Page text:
Lawyers have gone to court in Washington to demand the release of three men who they say are being detained unlawfully at the U.S. Naval base at Guantanamo Bay, Cuba.

Both President Bush and Defense Secretary Donald Rumsfeld are named as defendants in a lawsuit brought by the families of two British men and one Australian who have been detained for several months at a U.S. military camp at Guantanamo Bay. The lawsuit demands the three be brought to trial or released without charge.

All three are being held along with several hundred other detainees, their fate as well as legal status uncertain because of the Pentagon's refusal to classify those picked up in Afghanistan as prisoners of war.

Even though the three are not Americans, lawyer Michael Ratner of New York's Center for Constitutional rights went to court to argue that their right to due process under the U.S. Constitution has long been established.

"We're saying this is a process that everybody is entitled to, that it's for hundreds of years it's been a rule that people can not be jailed and arrested simply at the behest of one person, in this case President Bush and kept there without any charges. If they're dangerous, if there's something they've done wrong, if they're in a conspiracy, they should be charged. If they're not, they can not be detained," he said.

A spokesman for the Pentagon's Southern Command would not comment on the case. But Defense Secretary Rumsfeld has said suspected al-Qaida and Taleban members could be held indefinitely because of the terrorist threat they pose, a view reinforced by Deputy Defense Secretary Paul Wolfowitz on Fox Television Sunday, who did not rule out bringing the detainees before a military tribunal.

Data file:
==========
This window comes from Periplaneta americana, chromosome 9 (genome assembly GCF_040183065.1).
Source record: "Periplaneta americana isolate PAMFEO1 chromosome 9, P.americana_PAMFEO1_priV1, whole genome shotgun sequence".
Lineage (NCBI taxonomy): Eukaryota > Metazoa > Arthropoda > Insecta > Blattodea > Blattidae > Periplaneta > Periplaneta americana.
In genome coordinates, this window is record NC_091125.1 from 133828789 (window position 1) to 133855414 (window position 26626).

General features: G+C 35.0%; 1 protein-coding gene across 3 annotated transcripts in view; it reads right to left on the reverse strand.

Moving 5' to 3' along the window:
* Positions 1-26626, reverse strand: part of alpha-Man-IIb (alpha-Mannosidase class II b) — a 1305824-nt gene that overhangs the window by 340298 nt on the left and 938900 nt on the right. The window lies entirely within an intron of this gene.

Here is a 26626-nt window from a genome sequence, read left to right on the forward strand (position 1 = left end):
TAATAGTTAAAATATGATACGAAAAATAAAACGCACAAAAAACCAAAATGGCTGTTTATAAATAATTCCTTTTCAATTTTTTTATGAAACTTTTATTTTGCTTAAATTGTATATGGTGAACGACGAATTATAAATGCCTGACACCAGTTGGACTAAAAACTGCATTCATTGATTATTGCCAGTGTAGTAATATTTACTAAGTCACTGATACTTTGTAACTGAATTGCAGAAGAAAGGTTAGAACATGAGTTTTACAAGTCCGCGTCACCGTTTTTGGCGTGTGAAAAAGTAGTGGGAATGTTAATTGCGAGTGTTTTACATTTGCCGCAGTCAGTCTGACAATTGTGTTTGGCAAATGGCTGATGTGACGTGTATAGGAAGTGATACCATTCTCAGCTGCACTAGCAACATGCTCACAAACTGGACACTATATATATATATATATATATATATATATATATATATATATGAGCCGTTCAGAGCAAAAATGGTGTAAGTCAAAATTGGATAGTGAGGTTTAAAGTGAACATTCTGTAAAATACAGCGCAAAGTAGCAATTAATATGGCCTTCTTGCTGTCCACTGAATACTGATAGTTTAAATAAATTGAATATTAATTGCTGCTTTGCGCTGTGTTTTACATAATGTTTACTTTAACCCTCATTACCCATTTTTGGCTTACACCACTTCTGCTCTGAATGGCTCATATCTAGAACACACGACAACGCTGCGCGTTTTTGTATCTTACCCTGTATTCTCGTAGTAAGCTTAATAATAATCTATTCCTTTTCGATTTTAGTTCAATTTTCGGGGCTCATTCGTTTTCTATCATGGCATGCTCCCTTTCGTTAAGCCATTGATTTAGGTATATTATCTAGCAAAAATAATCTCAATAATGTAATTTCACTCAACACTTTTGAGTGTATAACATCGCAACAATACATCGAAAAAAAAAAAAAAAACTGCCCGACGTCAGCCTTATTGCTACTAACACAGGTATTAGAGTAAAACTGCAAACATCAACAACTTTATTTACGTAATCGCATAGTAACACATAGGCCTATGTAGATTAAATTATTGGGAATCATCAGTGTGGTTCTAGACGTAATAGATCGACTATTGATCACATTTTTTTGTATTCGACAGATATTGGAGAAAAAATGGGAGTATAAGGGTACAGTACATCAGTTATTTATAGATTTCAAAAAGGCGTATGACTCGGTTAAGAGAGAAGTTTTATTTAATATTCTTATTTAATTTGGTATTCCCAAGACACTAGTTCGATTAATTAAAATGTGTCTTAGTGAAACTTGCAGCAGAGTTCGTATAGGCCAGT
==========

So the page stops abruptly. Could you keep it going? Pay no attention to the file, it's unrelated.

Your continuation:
"I think the most important thing right now is to focus on the fact that first of all, these are dangerous people and they're still trying to hurt people. They make threats all the time and we've got to keep them secure. Our principle objective is to get whatever information we can get them to give us about networks elsewhere," he said.

Experts who have been monitoring the plight of the detainees believe the Pentagon is reluctant to file charges against them and thereby give them the right to remain silent at a time when interrogators have been gleaning information from some of them about terrorist networks and plots. Last week, the FBI issued an unusually explicit warning to the public about the possibility of another terrorist attack against the United States, information which the Justice Department says was obtained during interrogations of war captives held at Guantanamo Bay.